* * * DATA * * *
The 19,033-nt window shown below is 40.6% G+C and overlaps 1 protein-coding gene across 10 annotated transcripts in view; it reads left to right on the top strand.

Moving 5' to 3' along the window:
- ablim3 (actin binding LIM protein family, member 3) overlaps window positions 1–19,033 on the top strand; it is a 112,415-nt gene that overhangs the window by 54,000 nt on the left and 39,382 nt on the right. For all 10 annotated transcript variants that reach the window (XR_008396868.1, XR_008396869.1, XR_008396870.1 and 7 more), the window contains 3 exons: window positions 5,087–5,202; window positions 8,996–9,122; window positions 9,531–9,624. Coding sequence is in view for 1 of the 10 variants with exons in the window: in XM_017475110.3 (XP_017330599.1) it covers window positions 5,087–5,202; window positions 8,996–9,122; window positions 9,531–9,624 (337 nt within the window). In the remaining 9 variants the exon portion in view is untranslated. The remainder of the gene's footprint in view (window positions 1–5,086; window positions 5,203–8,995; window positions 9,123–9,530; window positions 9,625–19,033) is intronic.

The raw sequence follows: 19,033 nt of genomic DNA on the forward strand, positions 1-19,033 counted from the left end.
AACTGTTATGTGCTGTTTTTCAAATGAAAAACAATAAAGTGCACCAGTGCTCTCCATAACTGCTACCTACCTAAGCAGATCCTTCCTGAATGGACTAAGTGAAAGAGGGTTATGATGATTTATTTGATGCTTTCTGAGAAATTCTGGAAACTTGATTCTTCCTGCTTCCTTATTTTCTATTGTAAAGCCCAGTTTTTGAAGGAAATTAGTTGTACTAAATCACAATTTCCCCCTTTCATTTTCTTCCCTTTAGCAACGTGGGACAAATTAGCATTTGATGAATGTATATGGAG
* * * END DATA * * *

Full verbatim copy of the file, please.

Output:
The 19,033-nt window shown below is 40.6% G+C and overlaps 1 protein-coding gene across 10 annotated transcripts in view; it reads left to right on the top strand.

Moving 5' to 3' along the window:
- ablim3 (actin binding LIM protein family, member 3) overlaps window positions 1–19,033 on the top strand; it is a 112,415-nt gene that overhangs the window by 54,000 nt on the left and 39,382 nt on the right. For all 10 annotated transcript variants that reach the window (XR_008396868.1, XR_008396869.1, XR_008396870.1 and 7 more), the window contains 3 exons: window positions 5,087–5,202; window positions 8,996–9,122; window positions 9,531–9,624. Coding sequence is in view for 1 of the 10 variants with exons in the window: in XM_017475110.3 (XP_017330599.1) it covers window positions 5,087–5,202; window positions 8,996–9,122; window positions 9,531–9,624 (337 nt within the window). In the remaining 9 variants the exon portion in view is untranslated. The remainder of the gene's footprint in view (window positions 1–5,086; window positions 5,203–8,995; window positions 9,123–9,530; window positions 9,625–19,033) is intronic.

The raw sequence follows: 19,033 nt of genomic DNA on the forward strand, positions 1-19,033 counted from the left end.
AACTGTTATGTGCTGTTTTTCAAATGAAAAACAATAAAGTGCACCAGTGCTCTCCATAACTGCTACCTACCTAAGCAGATCCTTCCTGAATGGACTAAGTGAAAGAGGGTTATGATGATTTATTTGATGCTTTCTGAGAAATTCTGGAAACTTGATTCTTCCTGCTTCCTTATTTTCTATTGTAAAGCCCAGTTTTTGAAGGAAATTAGTTGTACTAAATCACAATTTCCCCCTTTCATTTTCTTCCCTTTAGCAACGTGGGACAAATTAGCATTTGATGAATGTATATGGAG